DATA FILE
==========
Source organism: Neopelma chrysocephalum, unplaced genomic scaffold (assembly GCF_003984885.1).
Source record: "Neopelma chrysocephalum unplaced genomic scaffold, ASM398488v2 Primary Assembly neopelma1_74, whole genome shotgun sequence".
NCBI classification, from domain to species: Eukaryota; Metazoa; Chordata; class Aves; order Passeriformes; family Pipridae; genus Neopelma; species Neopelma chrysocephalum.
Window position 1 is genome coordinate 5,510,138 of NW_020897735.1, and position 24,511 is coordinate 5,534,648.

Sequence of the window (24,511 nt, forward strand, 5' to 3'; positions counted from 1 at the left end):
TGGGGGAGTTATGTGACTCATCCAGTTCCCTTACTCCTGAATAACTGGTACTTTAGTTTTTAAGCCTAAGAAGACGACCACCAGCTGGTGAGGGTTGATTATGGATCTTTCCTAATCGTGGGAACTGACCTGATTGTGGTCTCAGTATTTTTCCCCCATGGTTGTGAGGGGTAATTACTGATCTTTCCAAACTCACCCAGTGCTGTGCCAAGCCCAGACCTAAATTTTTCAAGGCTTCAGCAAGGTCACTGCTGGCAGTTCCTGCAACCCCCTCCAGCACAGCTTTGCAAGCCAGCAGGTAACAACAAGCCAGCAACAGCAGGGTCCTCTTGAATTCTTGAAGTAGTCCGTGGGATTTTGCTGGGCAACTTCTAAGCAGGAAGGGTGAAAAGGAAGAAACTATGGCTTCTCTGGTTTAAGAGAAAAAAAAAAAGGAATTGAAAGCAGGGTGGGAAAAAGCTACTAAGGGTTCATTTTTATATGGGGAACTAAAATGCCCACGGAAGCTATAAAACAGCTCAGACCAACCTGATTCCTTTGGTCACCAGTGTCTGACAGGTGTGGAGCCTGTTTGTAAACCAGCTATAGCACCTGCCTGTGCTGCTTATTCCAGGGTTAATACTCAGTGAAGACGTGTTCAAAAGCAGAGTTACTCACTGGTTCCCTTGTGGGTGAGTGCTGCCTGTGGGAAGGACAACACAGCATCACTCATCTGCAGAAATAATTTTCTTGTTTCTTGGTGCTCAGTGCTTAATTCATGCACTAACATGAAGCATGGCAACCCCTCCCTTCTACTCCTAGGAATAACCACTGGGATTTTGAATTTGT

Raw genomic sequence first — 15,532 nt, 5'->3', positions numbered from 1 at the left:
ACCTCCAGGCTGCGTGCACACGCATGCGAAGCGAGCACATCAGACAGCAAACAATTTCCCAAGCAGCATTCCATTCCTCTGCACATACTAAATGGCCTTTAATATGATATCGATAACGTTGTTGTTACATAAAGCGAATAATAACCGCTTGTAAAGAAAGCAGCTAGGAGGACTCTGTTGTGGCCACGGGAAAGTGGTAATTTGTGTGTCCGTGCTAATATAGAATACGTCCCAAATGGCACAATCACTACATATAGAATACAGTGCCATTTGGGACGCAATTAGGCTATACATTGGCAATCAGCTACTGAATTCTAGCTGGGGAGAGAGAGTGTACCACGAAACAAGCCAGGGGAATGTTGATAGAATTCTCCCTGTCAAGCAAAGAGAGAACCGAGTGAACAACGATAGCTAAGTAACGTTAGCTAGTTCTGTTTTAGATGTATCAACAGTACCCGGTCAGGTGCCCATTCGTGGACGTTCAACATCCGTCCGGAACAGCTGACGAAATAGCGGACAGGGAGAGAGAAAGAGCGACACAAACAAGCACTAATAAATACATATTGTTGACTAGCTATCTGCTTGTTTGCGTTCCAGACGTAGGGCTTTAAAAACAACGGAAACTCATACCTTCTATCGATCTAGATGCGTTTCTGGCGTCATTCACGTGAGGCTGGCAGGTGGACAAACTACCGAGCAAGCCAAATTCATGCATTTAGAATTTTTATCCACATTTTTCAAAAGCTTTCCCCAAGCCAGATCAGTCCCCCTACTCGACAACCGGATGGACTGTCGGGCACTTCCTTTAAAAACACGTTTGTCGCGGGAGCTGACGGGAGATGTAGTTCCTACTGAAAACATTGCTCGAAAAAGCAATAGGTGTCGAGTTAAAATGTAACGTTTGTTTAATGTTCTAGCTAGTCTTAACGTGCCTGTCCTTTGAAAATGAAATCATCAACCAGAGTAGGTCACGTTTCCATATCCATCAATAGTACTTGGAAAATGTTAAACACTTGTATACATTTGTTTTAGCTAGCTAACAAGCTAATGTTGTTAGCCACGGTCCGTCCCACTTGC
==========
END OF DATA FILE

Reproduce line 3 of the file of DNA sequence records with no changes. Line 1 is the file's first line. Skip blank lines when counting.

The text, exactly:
NCBI classification, from domain to species: Eukaryota; Metazoa; Chordata; class Aves; order Passeriformes; family Pipridae; genus Neopelma; species Neopelma chrysocephalum.